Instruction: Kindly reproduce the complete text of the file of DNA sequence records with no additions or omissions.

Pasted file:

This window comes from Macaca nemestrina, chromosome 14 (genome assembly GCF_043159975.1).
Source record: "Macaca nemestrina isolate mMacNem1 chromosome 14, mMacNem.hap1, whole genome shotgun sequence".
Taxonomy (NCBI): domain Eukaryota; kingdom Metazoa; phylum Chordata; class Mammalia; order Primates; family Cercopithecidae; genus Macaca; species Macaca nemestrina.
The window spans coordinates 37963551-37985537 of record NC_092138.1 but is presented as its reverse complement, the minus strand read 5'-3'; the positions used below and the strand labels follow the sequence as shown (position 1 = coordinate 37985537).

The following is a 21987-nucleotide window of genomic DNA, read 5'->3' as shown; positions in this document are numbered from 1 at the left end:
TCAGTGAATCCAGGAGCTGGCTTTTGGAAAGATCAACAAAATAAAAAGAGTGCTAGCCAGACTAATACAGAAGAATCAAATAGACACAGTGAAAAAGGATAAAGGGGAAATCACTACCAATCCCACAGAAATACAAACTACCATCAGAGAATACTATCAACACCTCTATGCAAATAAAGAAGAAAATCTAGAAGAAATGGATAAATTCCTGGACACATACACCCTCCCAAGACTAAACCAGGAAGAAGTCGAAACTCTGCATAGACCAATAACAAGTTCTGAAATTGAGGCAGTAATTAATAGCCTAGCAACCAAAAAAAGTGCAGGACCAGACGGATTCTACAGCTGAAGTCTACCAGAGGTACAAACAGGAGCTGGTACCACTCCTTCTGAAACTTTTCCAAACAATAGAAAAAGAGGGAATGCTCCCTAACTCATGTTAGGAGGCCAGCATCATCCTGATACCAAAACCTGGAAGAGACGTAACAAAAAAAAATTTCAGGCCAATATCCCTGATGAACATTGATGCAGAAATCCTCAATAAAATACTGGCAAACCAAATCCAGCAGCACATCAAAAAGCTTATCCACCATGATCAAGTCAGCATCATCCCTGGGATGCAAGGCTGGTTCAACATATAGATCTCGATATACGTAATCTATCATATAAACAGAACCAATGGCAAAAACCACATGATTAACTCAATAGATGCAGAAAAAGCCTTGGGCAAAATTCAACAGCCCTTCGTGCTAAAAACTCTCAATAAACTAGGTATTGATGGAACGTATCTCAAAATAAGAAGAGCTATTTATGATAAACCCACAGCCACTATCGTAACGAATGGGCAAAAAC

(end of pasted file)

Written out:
This window comes from Macaca nemestrina, chromosome 14 (genome assembly GCF_043159975.1).
Source record: "Macaca nemestrina isolate mMacNem1 chromosome 14, mMacNem.hap1, whole genome shotgun sequence".
Taxonomy (NCBI): domain Eukaryota; kingdom Metazoa; phylum Chordata; class Mammalia; order Primates; family Cercopithecidae; genus Macaca; species Macaca nemestrina.
The window spans coordinates 37963551-37985537 of record NC_092138.1 but is presented as its reverse complement, the minus strand read 5'-3'; the positions used below and the strand labels follow the sequence as shown (position 1 = coordinate 37985537).

The following is a 21987-nucleotide window of genomic DNA, read 5'->3' as shown; positions in this document are numbered from 1 at the left end:
TCAGTGAATCCAGGAGCTGGCTTTTGGAAAGATCAACAAAATAAAAAGAGTGCTAGCCAGACTAATACAGAAGAATCAAATAGACACAGTGAAAAAGGATAAAGGGGAAATCACTACCAATCCCACAGAAATACAAACTACCATCAGAGAATACTATCAACACCTCTATGCAAATAAAGAAGAAAATCTAGAAGAAATGGATAAATTCCTGGACACATACACCCTCCCAAGACTAAACCAGGAAGAAGTCGAAACTCTGCATAGACCAATAACAAGTTCTGAAATTGAGGCAGTAATTAATAGCCTAGCAACCAAAAAAAGTGCAGGACCAGACGGATTCTACAGCTGAAGTCTACCAGAGGTACAAACAGGAGCTGGTACCACTCCTTCTGAAACTTTTCCAAACAATAGAAAAAGAGGGAATGCTCCCTAACTCATGTTAGGAGGCCAGCATCATCCTGATACCAAAACCTGGAAGAGACGTAACAAAAAAAAATTTCAGGCCAATATCCCTGATGAACATTGATGCAGAAATCCTCAATAAAATACTGGCAAACCAAATCCAGCAGCACATCAAAAAGCTTATCCACCATGATCAAGTCAGCATCATCCCTGGGATGCAAGGCTGGTTCAACATATAGATCTCGATATACGTAATCTATCATATAAACAGAACCAATGGCAAAAACCACATGATTAACTCAATAGATGCAGAAAAAGCCTTGGGCAAAATTCAACAGCCCTTCGTGCTAAAAACTCTCAATAAACTAGGTATTGATGGAACGTATCTCAAAATAAGAAGAGCTATTTATGATAAACCCACAGCCACTATCGTAACGAATGGGCAAAAAC